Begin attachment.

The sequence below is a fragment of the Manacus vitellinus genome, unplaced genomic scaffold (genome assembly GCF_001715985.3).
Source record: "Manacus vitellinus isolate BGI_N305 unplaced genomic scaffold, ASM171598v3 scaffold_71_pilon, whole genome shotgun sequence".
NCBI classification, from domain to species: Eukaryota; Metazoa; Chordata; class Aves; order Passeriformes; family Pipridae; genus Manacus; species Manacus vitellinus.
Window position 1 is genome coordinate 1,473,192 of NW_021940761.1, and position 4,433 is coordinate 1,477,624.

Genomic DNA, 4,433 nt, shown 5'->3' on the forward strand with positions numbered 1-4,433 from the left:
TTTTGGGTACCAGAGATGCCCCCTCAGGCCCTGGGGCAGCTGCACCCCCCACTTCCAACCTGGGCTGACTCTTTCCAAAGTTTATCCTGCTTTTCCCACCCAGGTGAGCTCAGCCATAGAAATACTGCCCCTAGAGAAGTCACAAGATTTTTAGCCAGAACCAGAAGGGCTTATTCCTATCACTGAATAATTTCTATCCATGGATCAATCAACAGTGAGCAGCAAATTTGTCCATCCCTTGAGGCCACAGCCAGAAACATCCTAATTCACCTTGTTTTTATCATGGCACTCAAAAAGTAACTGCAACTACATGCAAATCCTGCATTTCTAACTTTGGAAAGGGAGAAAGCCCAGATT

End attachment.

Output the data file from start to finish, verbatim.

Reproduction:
The sequence below is a fragment of the Manacus vitellinus genome, unplaced genomic scaffold (genome assembly GCF_001715985.3).
Source record: "Manacus vitellinus isolate BGI_N305 unplaced genomic scaffold, ASM171598v3 scaffold_71_pilon, whole genome shotgun sequence".
NCBI classification, from domain to species: Eukaryota; Metazoa; Chordata; class Aves; order Passeriformes; family Pipridae; genus Manacus; species Manacus vitellinus.
Window position 1 is genome coordinate 1,473,192 of NW_021940761.1, and position 4,433 is coordinate 1,477,624.

Genomic DNA, 4,433 nt, shown 5'->3' on the forward strand with positions numbered 1-4,433 from the left:
TTTTGGGTACCAGAGATGCCCCCTCAGGCCCTGGGGCAGCTGCACCCCCCACTTCCAACCTGGGCTGACTCTTTCCAAAGTTTATCCTGCTTTTCCCACCCAGGTGAGCTCAGCCATAGAAATACTGCCCCTAGAGAAGTCACAAGATTTTTAGCCAGAACCAGAAGGGCTTATTCCTATCACTGAATAATTTCTATCCATGGATCAATCAACAGTGAGCAGCAAATTTGTCCATCCCTTGAGGCCACAGCCAGAAACATCCTAATTCACCTTGTTTTTATCATGGCACTCAAAAAGTAACTGCAACTACATGCAAATCCTGCATTTCTAACTTTGGAAAGGGAGAAAGCCCAGATT